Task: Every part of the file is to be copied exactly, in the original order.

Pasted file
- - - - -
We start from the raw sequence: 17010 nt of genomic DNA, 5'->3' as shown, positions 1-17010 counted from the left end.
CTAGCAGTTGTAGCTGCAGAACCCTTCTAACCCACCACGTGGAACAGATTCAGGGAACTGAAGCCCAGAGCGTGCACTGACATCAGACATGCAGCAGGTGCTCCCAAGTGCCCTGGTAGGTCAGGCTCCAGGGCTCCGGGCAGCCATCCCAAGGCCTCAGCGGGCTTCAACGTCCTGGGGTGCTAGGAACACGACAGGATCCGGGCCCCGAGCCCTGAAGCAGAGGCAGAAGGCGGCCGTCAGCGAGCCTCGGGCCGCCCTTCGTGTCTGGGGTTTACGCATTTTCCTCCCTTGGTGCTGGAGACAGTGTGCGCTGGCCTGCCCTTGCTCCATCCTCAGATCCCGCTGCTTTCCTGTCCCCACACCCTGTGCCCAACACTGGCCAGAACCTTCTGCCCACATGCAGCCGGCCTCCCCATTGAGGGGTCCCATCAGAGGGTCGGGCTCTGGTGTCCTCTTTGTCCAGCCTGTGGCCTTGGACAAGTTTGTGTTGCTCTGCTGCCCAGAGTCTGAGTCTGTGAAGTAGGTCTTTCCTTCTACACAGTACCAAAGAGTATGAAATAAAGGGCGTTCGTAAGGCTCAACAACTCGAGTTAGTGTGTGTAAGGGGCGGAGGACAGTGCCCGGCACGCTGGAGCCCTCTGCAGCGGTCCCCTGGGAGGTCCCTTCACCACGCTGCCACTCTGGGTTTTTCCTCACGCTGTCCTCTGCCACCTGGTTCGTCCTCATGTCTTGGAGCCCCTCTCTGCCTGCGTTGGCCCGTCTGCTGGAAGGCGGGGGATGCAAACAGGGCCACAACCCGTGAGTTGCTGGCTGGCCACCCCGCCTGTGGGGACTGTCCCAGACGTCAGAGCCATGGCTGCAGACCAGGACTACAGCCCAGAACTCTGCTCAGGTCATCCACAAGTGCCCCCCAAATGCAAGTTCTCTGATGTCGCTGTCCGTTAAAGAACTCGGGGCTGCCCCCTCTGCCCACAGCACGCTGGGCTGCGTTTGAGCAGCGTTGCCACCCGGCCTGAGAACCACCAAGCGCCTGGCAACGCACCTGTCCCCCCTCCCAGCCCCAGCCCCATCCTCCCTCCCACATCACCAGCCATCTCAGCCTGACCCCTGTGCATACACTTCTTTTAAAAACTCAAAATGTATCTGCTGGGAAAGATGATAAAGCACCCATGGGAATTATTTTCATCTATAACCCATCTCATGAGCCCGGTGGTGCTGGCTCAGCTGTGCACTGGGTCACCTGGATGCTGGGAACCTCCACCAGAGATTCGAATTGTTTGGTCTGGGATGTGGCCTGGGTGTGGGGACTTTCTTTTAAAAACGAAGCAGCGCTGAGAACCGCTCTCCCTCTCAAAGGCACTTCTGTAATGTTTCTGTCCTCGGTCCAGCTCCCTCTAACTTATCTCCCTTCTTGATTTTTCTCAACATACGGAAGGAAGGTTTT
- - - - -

We start from the raw sequence: 17010 nt of genomic DNA, 5'->3' as shown, positions 1-17010 counted from the left end.
CTAGCAGTTGTAGCTGCAGAACCCTTCTAACCCACCACGTGGAACAGATTCAGGGAACTGAAGCCCAGAGCGTGCACTGACATCAGACATGCAGCAGGTGCTCCCAAGTGCCCTGGTAGGTCAGGCTCCAGGGCTCCGGGCAGCCATCCCAAGGCCTCAGCGGGCTTCAACGTCCTGGGGTGCTAGGAACACGACAGGATCCGGGCCCCGAGCCCTGAAGCAGAGGCAGAAGGCGGCCGTCAGCGAGCCTCGGGCCGCCCTTCGTGTCTGGGGTTTACGCATTTTCCTCCCTTGGTGCTGGAGACAGTGTGCGCTGGCCTGCCCTTGCTCCATCCTCAGATCCCGCTGCTTTCCTGTCCCCACACCCTGTGCCCAACACTGGCCAGAACCTTCTGCCCACATGCAGCCGGCCTCCCCATTGAGGGGTCCCATCAGAGGGTCGGGCTCTGGTGTCCTCTTTGTCCAGCCTGTGGCCTTGGACAAGTTTGTGTTGCTCTGCTGCCCAGAGTCTGAGTCTGTGAAGTAGGTCTTTCCTTCTACACAGTACCAAAGAGTATGAAATAAAGGGCGTTCGTAAGGCTCAACAACTCGAGTTAGTGTGTGTAAGGGGCGGAGGACAGTGCCCGGCACGCTGGAGCCCTCTGCAGCGGTCCCCTGGGAGGTCCCTTCACCACGCTGCCACTCTGGGTTTTTCCTCACGCTGTCCTCTGCCACCTGGTTCGTCCTCATGTCTTGGAGCCCCTCTCTGCCTGCGTTGGCCCGTCTGCTGGAAGGCGGGGGATGCAAACAGGGCCACAACCCGTGAGTTGCTGGCTGGCCACCCCGCCTGTGGGGACTGTCCCAGACGTCAGAGCCATGGCTGCAGACCAGGACTACAGCCCAGAACTCTGCTCAGGTCATCCACAAGTGCCCCCCAAATGCAAGTTCTCTGATGTCGCTGTCCGTTAAAGAACTCGGGGCTGCCCCCTCTGCCCACAGCACGCTGGGCTGCGTTTGAGCAGCGTTGCCACCCGGCCTGAGAACCACCAAGCGCCTGGCAACGCACCTGTCCCCCCTCCCAGCCCCAGCCCCATCCTCCCTCCCACATCACCAGCCATCTCAGCCTGACCCCTGTGCATACACTTCTTTTAAAAACTCAAAATGTATCTGCTGGGAAAGATGATAAAGCACCCATGGGAATTATTTTCATCTATAACCCATCTCATGAGCCCGGTGGTGCTGGCTCAGCTGTGCACTGGGTCACCTGGATGCTGGGAACCTCCACCAGAGATTCGAATTGTTTGGTCTGGGATGTGGCCTGGGTGTGGGGACTTTCTTTTAAAAACGAAGCAGCGCTGAGAACCGCTCTCCCTCTCAAAGGCACTTCTGTAATGTTTCTGTCCTCGGTCCAGCTCCCTCTAACTTATCTCCCTTCTTGATTTTTCTCAACATACGGAAGGAAGGTTTT